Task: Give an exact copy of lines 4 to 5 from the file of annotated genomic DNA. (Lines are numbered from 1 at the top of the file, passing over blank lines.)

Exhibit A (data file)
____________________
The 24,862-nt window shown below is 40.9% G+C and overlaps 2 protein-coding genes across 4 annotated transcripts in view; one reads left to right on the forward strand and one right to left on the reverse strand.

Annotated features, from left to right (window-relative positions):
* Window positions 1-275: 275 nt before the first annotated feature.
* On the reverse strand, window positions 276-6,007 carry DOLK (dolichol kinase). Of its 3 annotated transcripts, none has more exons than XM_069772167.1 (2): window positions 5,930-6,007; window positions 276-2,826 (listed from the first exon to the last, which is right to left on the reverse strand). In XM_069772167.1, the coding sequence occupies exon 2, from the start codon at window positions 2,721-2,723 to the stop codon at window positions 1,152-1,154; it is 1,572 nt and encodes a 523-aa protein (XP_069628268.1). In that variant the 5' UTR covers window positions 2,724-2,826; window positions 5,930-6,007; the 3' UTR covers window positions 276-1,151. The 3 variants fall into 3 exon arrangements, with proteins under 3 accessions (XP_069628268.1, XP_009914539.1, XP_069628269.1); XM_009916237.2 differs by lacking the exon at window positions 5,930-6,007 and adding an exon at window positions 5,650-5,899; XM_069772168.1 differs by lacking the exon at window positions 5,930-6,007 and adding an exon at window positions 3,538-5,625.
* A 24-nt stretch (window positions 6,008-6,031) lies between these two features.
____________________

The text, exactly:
* On the reverse strand, window positions 276-6,007 carry DOLK (dolichol kinase). Of its 3 annotated transcripts, none has more exons than XM_069772167.1 (2): window positions 5,930-6,007; window positions 276-2,826 (listed from the first exon to the last, which is right to left on the reverse strand). In XM_069772167.1, the coding sequence occupies exon 2, from the start codon at window positions 2,721-2,723 to the stop codon at window positions 1,152-1,154; it is 1,572 nt and encodes a 523-aa protein (XP_069628268.1). In that variant the 5' UTR covers window positions 2,724-2,826; window positions 5,930-6,007; the 3' UTR covers window positions 276-1,151. The 3 variants fall into 3 exon arrangements, with proteins under 3 accessions (XP_069628268.1, XP_009914539.1, XP_069628269.1); XM_009916237.2 differs by lacking the exon at window positions 5,930-6,007 and adding an exon at window positions 5,650-5,899; XM_069772168.1 differs by lacking the exon at window positions 5,930-6,007 and adding an exon at window positions 3,538-5,625.
* A 24-nt stretch (window positions 6,008-6,031) lies between these two features.